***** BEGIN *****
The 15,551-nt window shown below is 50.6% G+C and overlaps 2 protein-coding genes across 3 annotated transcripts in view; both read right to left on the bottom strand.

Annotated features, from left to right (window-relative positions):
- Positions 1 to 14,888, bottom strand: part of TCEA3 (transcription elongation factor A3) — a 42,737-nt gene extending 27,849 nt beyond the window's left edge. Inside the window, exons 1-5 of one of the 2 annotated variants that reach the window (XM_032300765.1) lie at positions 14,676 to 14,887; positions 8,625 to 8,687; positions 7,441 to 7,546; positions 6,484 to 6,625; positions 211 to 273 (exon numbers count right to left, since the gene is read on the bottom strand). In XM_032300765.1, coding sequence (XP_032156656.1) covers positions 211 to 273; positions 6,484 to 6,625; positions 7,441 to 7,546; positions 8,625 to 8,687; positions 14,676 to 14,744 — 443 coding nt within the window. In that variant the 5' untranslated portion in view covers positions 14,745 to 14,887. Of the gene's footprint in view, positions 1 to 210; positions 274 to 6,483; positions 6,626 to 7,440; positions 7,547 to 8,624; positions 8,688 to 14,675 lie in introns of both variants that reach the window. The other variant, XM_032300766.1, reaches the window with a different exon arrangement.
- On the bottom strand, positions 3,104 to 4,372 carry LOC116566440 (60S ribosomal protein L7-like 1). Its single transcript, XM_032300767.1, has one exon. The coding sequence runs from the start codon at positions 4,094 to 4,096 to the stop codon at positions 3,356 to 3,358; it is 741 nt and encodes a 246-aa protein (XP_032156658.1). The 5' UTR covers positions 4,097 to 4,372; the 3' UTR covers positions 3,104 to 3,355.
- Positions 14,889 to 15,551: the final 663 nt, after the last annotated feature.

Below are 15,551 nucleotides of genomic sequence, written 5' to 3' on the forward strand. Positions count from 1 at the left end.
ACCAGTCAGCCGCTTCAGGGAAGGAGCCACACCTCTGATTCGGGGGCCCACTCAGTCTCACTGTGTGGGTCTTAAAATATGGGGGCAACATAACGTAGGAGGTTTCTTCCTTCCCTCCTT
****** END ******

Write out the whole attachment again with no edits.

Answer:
The 15,551-nt window shown below is 50.6% G+C and overlaps 2 protein-coding genes across 3 annotated transcripts in view; both read right to left on the bottom strand.

Annotated features, from left to right (window-relative positions):
- Positions 1 to 14,888, bottom strand: part of TCEA3 (transcription elongation factor A3) — a 42,737-nt gene extending 27,849 nt beyond the window's left edge. Inside the window, exons 1-5 of one of the 2 annotated variants that reach the window (XM_032300765.1) lie at positions 14,676 to 14,887; positions 8,625 to 8,687; positions 7,441 to 7,546; positions 6,484 to 6,625; positions 211 to 273 (exon numbers count right to left, since the gene is read on the bottom strand). In XM_032300765.1, coding sequence (XP_032156656.1) covers positions 211 to 273; positions 6,484 to 6,625; positions 7,441 to 7,546; positions 8,625 to 8,687; positions 14,676 to 14,744 — 443 coding nt within the window. In that variant the 5' untranslated portion in view covers positions 14,745 to 14,887. Of the gene's footprint in view, positions 1 to 210; positions 274 to 6,483; positions 6,626 to 7,440; positions 7,547 to 8,624; positions 8,688 to 14,675 lie in introns of both variants that reach the window. The other variant, XM_032300766.1, reaches the window with a different exon arrangement.
- On the bottom strand, positions 3,104 to 4,372 carry LOC116566440 (60S ribosomal protein L7-like 1). Its single transcript, XM_032300767.1, has one exon. The coding sequence runs from the start codon at positions 4,094 to 4,096 to the stop codon at positions 3,356 to 3,358; it is 741 nt and encodes a 246-aa protein (XP_032156658.1). The 5' UTR covers positions 4,097 to 4,372; the 3' UTR covers positions 3,104 to 3,355.
- Positions 14,889 to 15,551: the final 663 nt, after the last annotated feature.

Below are 15,551 nucleotides of genomic sequence, written 5' to 3' on the forward strand. Positions count from 1 at the left end.
ACCAGTCAGCCGCTTCAGGGAAGGAGCCACACCTCTGATTCGGGGGCCCACTCAGTCTCACTGTGTGGGTCTTAAAATATGGGGGCAACATAACGTAGGAGGTTTCTTCCTTCCCTCCTT